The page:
You’re staring at a room full of inventory and stock. You look over to the phone, willing for it to ring with a new lead. The end of the month is approaching and you have no more unpaid invoices to collect. Your list of expenses stares back at you, cold and uwavering. “How in the world did I get here?” you think. Naturally we are programmed like the apostle ‘Thomas’ – doubtful and skeptical of ourselves and our decisions.
First. Remember this, always. "The credit belongs to the man who is actually in the arena, whose face is marred by dust and sweat and blood; who strives valiantly; who errs, who comes short again and again….if he fails, at least fails while daring greatly, so that his place shall never be with those cold and timid souls who neither know victory nor defeat." Theodore Roosevelt.
Second. A little guilt-free TV time might help to put the spring back in your step. Here are 3 of our favourite things to watch on those days you need to be reminded that you are in the arena, and you are not alone in the arena. And with a little patience, this too shall pass.
Grab your preferred poison and draw some inspiration from our special selection below.
Joy tells the story of a divorced Long Island mother of three who invents a detachable, self-wringing mop and overcomes significant obstacles to develop a wildly successful business enterprise. Joy Mangano, played by Jennifer Lawrence, worked as a waitress and, as depicted in the movie, an airline reservations specialist, before her career as an entrepreneur took off. After thinking up the Miracle Mop in 1989, Mangano invested her life savings in the product to make it a success.
Some, if not most, of her hardships depicted in this film are based in truth. In one of the scenes, the entrepreneur discovers that her mould makers had stolen her patent. "When people in the businesses around [you] smell success, they can capture it and take it away if you're naive enough… if you're not strong enough.." says Mangano, referring to her early suppliers.
"Many people don't have that fight in them," she continues. "This is the moment when you have to say: 'I'm going to really, really take a position here.' It's almost an out-of-body experience. I have to become somebody else in mentality."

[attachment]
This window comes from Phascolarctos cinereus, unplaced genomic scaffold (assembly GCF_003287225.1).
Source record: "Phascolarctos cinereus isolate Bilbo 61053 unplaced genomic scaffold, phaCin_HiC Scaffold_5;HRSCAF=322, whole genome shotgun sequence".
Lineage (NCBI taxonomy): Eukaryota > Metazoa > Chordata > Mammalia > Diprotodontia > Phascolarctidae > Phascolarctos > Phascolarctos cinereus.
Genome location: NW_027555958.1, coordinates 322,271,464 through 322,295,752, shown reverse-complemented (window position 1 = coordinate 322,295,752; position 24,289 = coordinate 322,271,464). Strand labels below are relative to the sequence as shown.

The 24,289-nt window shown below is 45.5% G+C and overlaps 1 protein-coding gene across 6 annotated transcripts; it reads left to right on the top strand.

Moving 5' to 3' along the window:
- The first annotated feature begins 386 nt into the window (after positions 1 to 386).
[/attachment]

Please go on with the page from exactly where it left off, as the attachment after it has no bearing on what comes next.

"...a love letter to me, to women, and to anybody who has a dream"
Our biggest take-away: It's ok to be underestimated, don't let your pride tell you otherwise. Standup for yourself when you need to, and uphold your values, no matter the cost.
2. Self-made: Inspired by the Life of Madam C J Walker
Born in Louisiana in 1867 as Sarah Breedlove, C J Walker was orphaned at age seven and a widowed mother by 20. Her struggles with hair loss - a common problem at the time due to infrequent washing - inspired her to start her business, the Madam CJ Walker Manufacturing Co in 1906. By 1916, she employed more than 10,000 agents and ran a network of schools that trained women to enter the hair industry - one of the few ways outside of domestic work that black women could make money at that time.
She went on to be the country's first self-made female millionaire -"the world's wealthiest coloured woman, the foremost manufacturer and philanthropist of her race", as one newspaper described her when she died in 1919.
"I had little or no opportunity when I started out in life . . . I had to make my own living and my own opportunity.."
"I had little or no opportunity when I started out in life . . . I had to make my own living and my own opportunity.." she later recounted, according to her great-great grand-daughters biography of Walker. "But I made it. That is why I want to say to every Negro woman present, don't sit down and wait for the opportunities to come, but you have to get up and make them!" Our biggest take-away: Walker knew what it meant to lack. So whatever little opportunity she had was the only opportunity she needed. She seized it and never looked back. It reminds us to pay more attention to what we do have - our current clients, our skill set, our problems - and build on those.
3. Dream, Girl (the documentary)
Dream, Girl is a documentary showcasing the stories of inspiring and ambitious (yet relatively ordinary) female entrepreneurs that premiered at Obama's White House in May 2016.
We love this documentary because of the diversity of female entrepreneurs it covers. Every entrepreneur’s path is so different. It is a subtle reminder that we all have unique passions, core competences and circumstances that align and pave way for our businesses to emerge and grow. We love the story of VillaRosa - the 73 year old Founder of VillaRosa Publications Clara - who quit her job as a top banker to open the first Black American-owned bookstore that made a Million dollars. The best part of the story was the way she took what was seemingly a defeat, the need to close down her bookstore; and embraced an even better beginning, the VillaRosa Publishing house; home to various African American writers who were experiencing difficulties publishing their books through other media houses. The end is not always the end!
Our biggest take-away: Entrepreneurship is a part of our journey as individuals as much as it is a journey in itself. Every experience is intended to make us more 'alive' - more conscious. Seeing our present times – be they hard or not - within this context gives us the broader perspective we need to keep going.
Have you watched any of these movies/series? We'd love to hear what you took away from them. Leave us a comment below.